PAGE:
By Aadika Singh
The Civil Rights Division of the U.S. Department of Justice (DOJ) deserves credit for completing investigations and releasing findings of discriminatory policing in Maricopa County, Ariz., Seattle, Wash. and East Haven, Conn., but the DOJ didn’t initiate or complete these investigations in a vacuum. Advocacy organizations and community-based groups in each of those areas played a significant role in drawing attention to civil rights violations and are now engaged in campaigns to implement DOJ recommendations related to the findings.
In Washington, the Justice Department found that the Seattle Police Departmenthas engaged in a pattern or practice of excessive force that violates the Constitution and federal law. Community organizations in Washington know that the issuance of a DOJ report on its own without advocacy won’t do anything to correct Seattle Police Department practices, so 35 organizations in Washington, including the ACLU of Washington and OneAmerica, drew media attention to DOJ’s recommendations and pushed for implementation of the report's reccommendations as this YouTube videoshows.
In Connecticut, the Department of Justice found that the East Haven Police Departmentengages in a pattern or practice of discriminatory policing against Latinos. This investigation was initiated in partthanks to concerted research, advocacy and organizing by community members and students and faculty at Yale Law School. And in Arizona, the Justice Department found reasonable cause to believe that the Maricopa County Sherriff’s Office(MCSO), under the leadership of Sheriff Joseph M. Arpaio, has engaged in a pattern or practice of misconduct that violates the Constitution and federal law—a fact well known by community groups and advocacy organizations in the state who have been publicly expressing their concerns for years and have sought to terminate MCSO’s participation in federal immigration enforcement efforts. Following the release of the findings from Maricopa County, the Department of Homeland Security (DHS) terminated MCSO’s 287(g) Agreement.The Secure Communities program remains operational in Maricopa County but DHS has restricted MCSO’s access to the program and community groups remain engaged in efforts to further restrict MCSO’s participation in immigration enforcement.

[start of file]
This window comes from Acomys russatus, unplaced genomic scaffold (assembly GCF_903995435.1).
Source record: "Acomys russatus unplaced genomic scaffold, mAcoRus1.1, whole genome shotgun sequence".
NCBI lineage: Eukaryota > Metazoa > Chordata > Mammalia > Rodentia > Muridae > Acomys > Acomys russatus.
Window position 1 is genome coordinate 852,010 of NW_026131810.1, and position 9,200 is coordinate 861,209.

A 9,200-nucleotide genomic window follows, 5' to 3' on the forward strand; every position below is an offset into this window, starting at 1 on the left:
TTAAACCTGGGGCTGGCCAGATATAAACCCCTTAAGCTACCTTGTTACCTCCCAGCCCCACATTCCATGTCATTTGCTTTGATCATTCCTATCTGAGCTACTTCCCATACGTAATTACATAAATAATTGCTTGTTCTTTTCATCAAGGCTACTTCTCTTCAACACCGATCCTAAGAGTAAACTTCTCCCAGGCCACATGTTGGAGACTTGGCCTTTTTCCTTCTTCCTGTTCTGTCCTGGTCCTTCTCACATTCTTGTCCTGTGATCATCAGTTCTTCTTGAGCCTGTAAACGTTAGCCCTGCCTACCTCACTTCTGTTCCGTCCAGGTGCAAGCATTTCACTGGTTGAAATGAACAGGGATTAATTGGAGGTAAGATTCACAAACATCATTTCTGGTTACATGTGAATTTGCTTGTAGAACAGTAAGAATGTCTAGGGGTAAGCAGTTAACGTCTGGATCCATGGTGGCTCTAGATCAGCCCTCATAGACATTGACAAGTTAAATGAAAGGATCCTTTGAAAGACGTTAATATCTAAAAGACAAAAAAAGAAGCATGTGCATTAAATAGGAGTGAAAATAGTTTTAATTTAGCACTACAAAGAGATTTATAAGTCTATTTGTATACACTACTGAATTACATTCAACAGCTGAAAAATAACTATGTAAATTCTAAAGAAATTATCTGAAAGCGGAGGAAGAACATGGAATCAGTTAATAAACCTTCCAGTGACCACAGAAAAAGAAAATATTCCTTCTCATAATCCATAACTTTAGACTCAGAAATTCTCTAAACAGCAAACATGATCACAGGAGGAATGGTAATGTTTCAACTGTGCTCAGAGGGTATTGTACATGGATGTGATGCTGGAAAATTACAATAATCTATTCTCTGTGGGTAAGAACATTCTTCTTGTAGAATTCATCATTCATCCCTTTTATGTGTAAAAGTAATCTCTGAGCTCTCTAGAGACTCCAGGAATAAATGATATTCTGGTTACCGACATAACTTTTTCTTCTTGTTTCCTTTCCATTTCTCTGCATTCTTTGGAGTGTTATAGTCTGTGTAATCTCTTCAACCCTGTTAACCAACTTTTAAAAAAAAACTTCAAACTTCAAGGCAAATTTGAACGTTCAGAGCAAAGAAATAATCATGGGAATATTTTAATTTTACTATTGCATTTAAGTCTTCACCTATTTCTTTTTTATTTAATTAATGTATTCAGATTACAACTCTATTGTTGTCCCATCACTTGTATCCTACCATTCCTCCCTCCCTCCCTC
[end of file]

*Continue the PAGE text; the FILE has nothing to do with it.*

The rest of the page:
For information on DOJ pattern or practice investigations and the role community members and advocacy organizations can play, check out RWG’s fact sheet.